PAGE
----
There's one, primary, blaring takeaway from Washington's release of Dwayne Haskins, and it's that Washington needed to release Dwayne Haskins.
With his second COVID protocol violation, he became a liability off the field, and with his performance versus the Panthers in Week 16, he proved that he was impossible to trust on it, too.
Beyond that, there are tons of other things worth noting, learning from and keeping in mind. So, let's list three additional takeaways here.
This was Ron Rivera's most significant personnel move yet
Before dropping Haskins, Rivera's trade of Trent Williams was the biggest example that he had control of his roster and, more importantly, Dan Snyder didn't. Trading Quinton Dunbar and getting rid of Derrius Guice were other indicators of the coach's power.
Well, not even waiting until the end of the season to detach himself from a first-round quarterback that Washington's owner reportedly pushed hard for really hammers home that point. The hammer just blasted through a wall, actually.
Sure, when Rivera first demoted Haskins in early October, it proved that Snyder had stepped aside. He's, apparently, really stepped aside, though.
Now, it'll be on him to allow Rivera to pick his next passer as well. If he doesn't, whatever encouragement has come out of this development will immediately be undone.
The rest of this roster feels really easy to get behind
Haskins may be a bad quarterback, but he's not a bad person. He's got things he needs to fix — clearly — but it's not like he was a total jerk during his time with the franchise.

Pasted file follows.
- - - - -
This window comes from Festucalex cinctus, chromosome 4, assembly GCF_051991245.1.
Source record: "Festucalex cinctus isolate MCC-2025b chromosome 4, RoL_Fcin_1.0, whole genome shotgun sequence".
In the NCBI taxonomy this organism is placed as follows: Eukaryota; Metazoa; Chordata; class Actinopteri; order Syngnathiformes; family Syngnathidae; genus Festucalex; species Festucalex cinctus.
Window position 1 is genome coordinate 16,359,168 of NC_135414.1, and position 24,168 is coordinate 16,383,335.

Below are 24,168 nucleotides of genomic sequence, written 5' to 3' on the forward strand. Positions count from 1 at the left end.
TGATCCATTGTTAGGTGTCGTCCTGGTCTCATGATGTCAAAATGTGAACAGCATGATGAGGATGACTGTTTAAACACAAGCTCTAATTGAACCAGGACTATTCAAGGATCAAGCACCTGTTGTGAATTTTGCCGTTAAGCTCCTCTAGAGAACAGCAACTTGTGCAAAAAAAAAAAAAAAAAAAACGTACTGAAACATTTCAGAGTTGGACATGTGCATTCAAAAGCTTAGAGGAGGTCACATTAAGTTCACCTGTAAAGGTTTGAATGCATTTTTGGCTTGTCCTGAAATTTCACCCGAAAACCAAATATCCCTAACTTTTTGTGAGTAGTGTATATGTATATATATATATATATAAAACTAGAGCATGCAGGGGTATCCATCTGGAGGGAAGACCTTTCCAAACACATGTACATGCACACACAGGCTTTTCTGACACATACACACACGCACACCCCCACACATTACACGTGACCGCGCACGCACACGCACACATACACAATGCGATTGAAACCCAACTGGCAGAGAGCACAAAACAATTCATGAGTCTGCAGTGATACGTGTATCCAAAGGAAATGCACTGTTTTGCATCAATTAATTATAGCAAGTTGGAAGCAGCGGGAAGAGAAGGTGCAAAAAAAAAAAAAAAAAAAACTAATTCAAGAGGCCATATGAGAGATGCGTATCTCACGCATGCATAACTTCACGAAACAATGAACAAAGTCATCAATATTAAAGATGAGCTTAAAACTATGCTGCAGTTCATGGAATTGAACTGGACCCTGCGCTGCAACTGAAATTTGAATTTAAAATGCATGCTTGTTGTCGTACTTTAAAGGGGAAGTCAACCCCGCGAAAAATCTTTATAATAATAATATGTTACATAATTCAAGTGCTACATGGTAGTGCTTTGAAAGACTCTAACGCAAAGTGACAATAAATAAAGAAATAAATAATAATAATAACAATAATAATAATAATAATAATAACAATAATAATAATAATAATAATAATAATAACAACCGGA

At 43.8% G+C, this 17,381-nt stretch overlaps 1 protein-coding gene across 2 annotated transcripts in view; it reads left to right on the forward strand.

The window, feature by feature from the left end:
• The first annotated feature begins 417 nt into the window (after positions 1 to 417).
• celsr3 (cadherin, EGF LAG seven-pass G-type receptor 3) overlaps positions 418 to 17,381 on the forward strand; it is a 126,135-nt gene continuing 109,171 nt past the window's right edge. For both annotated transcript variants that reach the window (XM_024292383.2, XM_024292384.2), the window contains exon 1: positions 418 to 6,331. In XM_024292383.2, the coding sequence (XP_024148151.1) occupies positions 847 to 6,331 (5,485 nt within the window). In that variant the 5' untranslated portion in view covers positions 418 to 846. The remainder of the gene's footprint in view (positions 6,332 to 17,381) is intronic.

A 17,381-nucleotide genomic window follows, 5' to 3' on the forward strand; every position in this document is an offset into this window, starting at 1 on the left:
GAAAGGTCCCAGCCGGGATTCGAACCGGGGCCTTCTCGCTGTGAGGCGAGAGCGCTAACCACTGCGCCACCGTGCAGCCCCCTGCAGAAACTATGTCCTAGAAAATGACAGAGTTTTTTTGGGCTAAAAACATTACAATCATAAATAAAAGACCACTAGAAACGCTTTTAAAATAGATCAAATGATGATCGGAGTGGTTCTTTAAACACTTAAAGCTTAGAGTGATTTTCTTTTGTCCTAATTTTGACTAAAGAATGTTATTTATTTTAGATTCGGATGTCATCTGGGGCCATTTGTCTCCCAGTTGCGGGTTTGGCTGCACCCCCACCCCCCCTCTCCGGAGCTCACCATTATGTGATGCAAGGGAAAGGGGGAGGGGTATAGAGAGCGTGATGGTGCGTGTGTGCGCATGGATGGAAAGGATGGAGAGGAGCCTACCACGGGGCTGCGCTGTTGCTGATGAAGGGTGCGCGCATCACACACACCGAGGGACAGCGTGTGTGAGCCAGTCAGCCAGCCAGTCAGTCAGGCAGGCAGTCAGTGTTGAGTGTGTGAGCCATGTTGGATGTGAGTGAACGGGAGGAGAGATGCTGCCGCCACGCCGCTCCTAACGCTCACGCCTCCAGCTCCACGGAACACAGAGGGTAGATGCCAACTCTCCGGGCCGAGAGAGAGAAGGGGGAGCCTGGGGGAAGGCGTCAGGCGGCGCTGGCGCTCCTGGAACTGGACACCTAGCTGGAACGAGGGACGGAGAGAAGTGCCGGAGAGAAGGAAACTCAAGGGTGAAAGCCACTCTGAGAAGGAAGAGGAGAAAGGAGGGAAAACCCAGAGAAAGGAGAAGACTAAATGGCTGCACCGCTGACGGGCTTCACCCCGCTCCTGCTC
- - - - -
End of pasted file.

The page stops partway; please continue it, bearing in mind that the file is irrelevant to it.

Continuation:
Even so, he did divide the fan base, and it got to a place where merely mentioning his name could set off an argument. He was essentially as polarizing as an athlete can be, especially one with such a limited career.
With him no longer on the Burgundy and Gold, is there anyone else to be so critical or get so upset about? Yeah, Steven Sims could stand to be a smarter punt returner and Jeremy Reaves isn't the most reliable safety, but all of the main attractions moving forward — from Terry McLaurin to Chase Young to Antonio Gibson to Kendall Fuller to Montez Sweat and so on — are extremely likable.
That doesn't add up to wins on its own, but it will make the wins sweeter, since the ones who'll be responsible for them are, well, so pleasant.
There's talking about something and then there's doing something
Consider this quote that came from Haskins in a June 10 Zoom presser with the media, in which he referred to certain adjustments he made in order to become more dialed in to his profession.
"It's with everything in life: I just wanted to be a man about my business and that's on and off the field. Now that I've turned 23, still being young, still growing, I just wanted to — whatever there were, questions about immaturity or lack of whatever it was — I was going to change that."
It was that sort of honesty that provided some hope that he had realized what he did in his rookie year wasn't nearly enough and he'd come back in Year 2 more dedicated, less distracted and, overall, better.
And then none of that happened.
Perhaps even worse than that above statement is the exchange Haskins had with reporters after he finished off Washington's Week 14 win over the Niners where he declared this: "I would say the biggest growth that I've had has just been as a person."
Seven days later, he was caught partying without a mask following the Seattle loss.
Haskins' words almost always outweighed his production, and that became especially true in the past few months. Maybe he'll be able to correct that in the future. Maybe. He just won't be doing it in Washington.